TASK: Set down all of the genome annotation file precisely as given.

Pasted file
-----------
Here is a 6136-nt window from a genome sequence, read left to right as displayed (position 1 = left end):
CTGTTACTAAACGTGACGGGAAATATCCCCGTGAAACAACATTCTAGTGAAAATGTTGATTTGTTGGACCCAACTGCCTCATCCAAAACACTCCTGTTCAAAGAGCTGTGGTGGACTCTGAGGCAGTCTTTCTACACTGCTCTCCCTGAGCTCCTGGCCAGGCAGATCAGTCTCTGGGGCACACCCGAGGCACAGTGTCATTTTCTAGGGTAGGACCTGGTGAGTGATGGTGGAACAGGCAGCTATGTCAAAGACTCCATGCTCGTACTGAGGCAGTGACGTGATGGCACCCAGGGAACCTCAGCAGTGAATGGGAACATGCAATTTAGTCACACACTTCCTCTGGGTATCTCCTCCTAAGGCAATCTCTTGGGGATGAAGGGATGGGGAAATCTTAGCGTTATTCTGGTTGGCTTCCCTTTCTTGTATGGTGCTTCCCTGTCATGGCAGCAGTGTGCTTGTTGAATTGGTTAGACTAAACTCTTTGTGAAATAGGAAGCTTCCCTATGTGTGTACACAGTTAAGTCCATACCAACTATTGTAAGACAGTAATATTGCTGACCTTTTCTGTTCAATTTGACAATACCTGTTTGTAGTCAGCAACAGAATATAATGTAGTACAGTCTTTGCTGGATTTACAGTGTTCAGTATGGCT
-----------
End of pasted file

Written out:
Here is a 6136-nt window from a genome sequence, read left to right as displayed (position 1 = left end):
CTGTTACTAAACGTGACGGGAAATATCCCCGTGAAACAACATTCTAGTGAAAATGTTGATTTGTTGGACCCAACTGCCTCATCCAAAACACTCCTGTTCAAAGAGCTGTGGTGGACTCTGAGGCAGTCTTTCTACACTGCTCTCCCTGAGCTCCTGGCCAGGCAGATCAGTCTCTGGGGCACACCCGAGGCACAGTGTCATTTTCTAGGGTAGGACCTGGTGAGTGATGGTGGAACAGGCAGCTATGTCAAAGACTCCATGCTCGTACTGAGGCAGTGACGTGATGGCACCCAGGGAACCTCAGCAGTGAATGGGAACATGCAATTTAGTCACACACTTCCTCTGGGTATCTCCTCCTAAGGCAATCTCTTGGGGATGAAGGGATGGGGAAATCTTAGCGTTATTCTGGTTGGCTTCCCTTTCTTGTATGGTGCTTCCCTGTCATGGCAGCAGTGTGCTTGTTGAATTGGTTAGACTAAACTCTTTGTGAAATAGGAAGCTTCCCTATGTGTGTACACAGTTAAGTCCATACCAACTATTGTAAGACAGTAATATTGCTGACCTTTTCTGTTCAATTTGACAATACCTGTTTGTAGTCAGCAACAGAATATAATGTAGTACAGTCTTTGCTGGATTTACAGTGTTCAGTATGGCT